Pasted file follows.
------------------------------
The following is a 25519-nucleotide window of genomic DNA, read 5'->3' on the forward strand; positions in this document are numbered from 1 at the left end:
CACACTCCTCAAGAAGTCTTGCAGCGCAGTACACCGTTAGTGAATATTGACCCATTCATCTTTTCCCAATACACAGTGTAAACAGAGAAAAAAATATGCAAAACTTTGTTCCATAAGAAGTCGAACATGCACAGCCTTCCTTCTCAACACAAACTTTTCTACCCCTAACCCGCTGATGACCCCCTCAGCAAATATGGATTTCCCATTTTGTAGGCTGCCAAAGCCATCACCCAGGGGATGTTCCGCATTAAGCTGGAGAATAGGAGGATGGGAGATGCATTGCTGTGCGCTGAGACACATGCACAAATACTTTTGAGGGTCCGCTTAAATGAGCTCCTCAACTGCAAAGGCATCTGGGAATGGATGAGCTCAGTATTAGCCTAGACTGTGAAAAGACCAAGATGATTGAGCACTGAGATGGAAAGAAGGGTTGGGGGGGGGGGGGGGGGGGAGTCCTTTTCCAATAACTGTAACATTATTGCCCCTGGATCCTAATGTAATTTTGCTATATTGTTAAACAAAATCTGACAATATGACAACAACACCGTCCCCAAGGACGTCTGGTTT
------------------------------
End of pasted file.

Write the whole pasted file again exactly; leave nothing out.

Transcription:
The following is a 25519-nucleotide window of genomic DNA, read 5'->3' on the forward strand; positions in this document are numbered from 1 at the left end:
CACACTCCTCAAGAAGTCTTGCAGCGCAGTACACCGTTAGTGAATATTGACCCATTCATCTTTTCCCAATACACAGTGTAAACAGAGAAAAAAATATGCAAAACTTTGTTCCATAAGAAGTCGAACATGCACAGCCTTCCTTCTCAACACAAACTTTTCTACCCCTAACCCGCTGATGACCCCCTCAGCAAATATGGATTTCCCATTTTGTAGGCTGCCAAAGCCATCACCCAGGGGATGTTCCGCATTAAGCTGGAGAATAGGAGGATGGGAGATGCATTGCTGTGCGCTGAGACACATGCACAAATACTTTTGAGGGTCCGCTTAAATGAGCTCCTCAACTGCAAAGGCATCTGGGAATGGATGAGCTCAGTATTAGCCTAGACTGTGAAAAGACCAAGATGATTGAGCACTGAGATGGAAAGAAGGGTTGGGGGGGGGGGGGGGGGGGAGTCCTTTTCCAATAACTGTAACATTATTGCCCCTGGATCCTAATGTAATTTTGCTATATTGTTAAACAAAATCTGACAATATGACAACAACACCGTCCCCAAGGACGTCTGGTTT